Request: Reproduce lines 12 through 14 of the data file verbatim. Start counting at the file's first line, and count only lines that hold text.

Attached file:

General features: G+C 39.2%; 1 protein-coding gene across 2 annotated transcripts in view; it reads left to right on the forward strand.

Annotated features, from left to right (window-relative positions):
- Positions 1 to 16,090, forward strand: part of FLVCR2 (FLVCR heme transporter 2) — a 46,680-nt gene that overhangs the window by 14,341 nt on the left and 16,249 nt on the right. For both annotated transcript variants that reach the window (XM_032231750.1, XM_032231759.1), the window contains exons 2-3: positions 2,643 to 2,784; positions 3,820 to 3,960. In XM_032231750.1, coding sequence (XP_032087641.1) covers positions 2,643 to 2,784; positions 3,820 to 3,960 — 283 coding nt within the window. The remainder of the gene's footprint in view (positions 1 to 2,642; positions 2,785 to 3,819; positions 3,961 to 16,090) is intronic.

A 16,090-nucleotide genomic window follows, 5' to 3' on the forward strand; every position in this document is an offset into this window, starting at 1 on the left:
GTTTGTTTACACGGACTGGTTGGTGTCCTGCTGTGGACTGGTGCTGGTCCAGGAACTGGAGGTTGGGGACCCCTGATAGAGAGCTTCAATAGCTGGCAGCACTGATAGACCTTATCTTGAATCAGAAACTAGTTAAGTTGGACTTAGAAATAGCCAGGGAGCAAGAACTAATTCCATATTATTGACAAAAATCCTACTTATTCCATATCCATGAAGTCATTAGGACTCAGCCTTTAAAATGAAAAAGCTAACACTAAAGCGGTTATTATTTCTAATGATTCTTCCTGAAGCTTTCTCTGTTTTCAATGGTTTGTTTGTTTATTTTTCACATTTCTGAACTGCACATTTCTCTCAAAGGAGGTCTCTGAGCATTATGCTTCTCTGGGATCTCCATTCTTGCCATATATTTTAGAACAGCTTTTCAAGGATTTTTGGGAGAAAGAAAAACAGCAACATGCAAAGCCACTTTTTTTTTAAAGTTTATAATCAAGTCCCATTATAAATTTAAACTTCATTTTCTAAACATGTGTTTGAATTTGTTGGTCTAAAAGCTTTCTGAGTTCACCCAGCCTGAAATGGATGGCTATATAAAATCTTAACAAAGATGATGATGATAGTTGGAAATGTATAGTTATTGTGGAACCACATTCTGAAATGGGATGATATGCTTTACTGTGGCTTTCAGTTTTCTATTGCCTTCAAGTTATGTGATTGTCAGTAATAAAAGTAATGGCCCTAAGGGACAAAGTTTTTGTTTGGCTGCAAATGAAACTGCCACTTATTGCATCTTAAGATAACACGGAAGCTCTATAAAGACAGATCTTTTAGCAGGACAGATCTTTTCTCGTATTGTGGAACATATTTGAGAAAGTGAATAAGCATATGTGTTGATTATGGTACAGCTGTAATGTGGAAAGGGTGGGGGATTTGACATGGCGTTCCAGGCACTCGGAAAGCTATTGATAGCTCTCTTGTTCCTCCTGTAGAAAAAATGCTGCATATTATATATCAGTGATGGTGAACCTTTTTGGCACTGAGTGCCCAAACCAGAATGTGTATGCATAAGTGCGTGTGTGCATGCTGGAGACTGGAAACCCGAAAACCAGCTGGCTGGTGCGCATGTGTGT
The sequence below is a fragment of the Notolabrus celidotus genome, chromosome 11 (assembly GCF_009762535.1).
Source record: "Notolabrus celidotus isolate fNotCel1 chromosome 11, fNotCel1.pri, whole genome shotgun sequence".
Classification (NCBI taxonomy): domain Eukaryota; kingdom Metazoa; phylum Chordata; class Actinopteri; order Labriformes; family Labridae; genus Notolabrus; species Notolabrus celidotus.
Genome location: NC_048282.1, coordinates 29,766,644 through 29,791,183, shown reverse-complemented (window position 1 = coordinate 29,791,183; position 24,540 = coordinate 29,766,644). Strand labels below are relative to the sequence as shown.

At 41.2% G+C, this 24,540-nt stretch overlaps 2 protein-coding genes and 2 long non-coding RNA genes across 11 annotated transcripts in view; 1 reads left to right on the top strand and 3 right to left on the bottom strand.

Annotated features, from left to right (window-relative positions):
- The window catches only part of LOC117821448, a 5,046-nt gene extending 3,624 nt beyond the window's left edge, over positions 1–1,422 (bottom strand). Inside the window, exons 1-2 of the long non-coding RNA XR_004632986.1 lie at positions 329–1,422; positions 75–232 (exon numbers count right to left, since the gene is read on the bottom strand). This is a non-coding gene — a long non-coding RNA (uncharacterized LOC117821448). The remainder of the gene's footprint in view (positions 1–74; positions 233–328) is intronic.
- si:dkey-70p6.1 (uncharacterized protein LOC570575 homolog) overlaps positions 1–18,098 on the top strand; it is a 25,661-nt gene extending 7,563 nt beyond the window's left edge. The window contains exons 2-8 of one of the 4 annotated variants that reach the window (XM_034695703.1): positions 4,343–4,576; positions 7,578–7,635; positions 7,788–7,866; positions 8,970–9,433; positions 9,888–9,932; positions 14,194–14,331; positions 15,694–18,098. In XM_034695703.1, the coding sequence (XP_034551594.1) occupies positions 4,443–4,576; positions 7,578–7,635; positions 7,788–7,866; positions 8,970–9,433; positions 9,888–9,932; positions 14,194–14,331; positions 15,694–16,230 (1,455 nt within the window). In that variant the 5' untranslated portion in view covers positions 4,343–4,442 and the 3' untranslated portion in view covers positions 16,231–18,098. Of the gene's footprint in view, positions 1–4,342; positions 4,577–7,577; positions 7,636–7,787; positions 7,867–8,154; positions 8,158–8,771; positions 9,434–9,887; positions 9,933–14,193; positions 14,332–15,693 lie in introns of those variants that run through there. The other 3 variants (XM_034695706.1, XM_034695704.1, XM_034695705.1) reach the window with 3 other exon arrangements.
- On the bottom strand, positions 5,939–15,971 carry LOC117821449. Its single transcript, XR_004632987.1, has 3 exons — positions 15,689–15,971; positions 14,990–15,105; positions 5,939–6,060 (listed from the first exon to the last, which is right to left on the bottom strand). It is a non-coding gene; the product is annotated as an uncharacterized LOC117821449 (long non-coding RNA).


- The window catches only part of LOC117821448, a 5,046-nt gene extending 3,624 nt beyond the window's left edge, over positions 1–1,422 (bottom strand). Inside the window, exons 1-2 of the long non-coding RNA XR_004632986.1 lie at positions 329–1,422; positions 75–232 (exon numbers count right to left, since the gene is read on the bottom strand). This is a non-coding gene — a long non-coding RNA (uncharacterized LOC117821448). The remainder of the gene's footprint in view (positions 1–74; positions 233–328) is intronic.
- si:dkey-70p6.1 (uncharacterized protein LOC570575 homolog) overlaps positions 1–18,098 on the top strand; it is a 25,661-nt gene extending 7,563 nt beyond the window's left edge. The window contains exons 2-8 of one of the 4 annotated variants that reach the window (XM_034695703.1): positions 4,343–4,576; positions 7,578–7,635; positions 7,788–7,866; positions 8,970–9,433; positions 9,888–9,932; positions 14,194–14,331; positions 15,694–18,098. In XM_034695703.1, the coding sequence (XP_034551594.1) occupies positions 4,443–4,576; positions 7,578–7,635; positions 7,788–7,866; positions 8,970–9,433; positions 9,888–9,932; positions 14,194–14,331; positions 15,694–16,230 (1,455 nt within the window). In that variant the 5' untranslated portion in view covers positions 4,343–4,442 and the 3' untranslated portion in view covers positions 16,231–18,098. Of the gene's footprint in view, positions 1–4,342; positions 4,577–7,577; positions 7,636–7,787; positions 7,867–8,154; positions 8,158–8,771; positions 9,434–9,887; positions 9,933–14,193; positions 14,332–15,693 lie in introns of those variants that run through there. The other 3 variants (XM_034695706.1, XM_034695704.1, XM_034695705.1) reach the window with 3 other exon arrangements.
- On the bottom strand, positions 5,939–15,971 carry LOC117821449. Its single transcript, XR_004632987.1, has 3 exons — positions 15,689–15,971; positions 14,990–15,105; positions 5,939–6,060 (listed from the first exon to the last, which is right to left on the bottom strand). It is a non-coding gene; the product is annotated as an uncharacterized LOC117821449 (long non-coding RNA).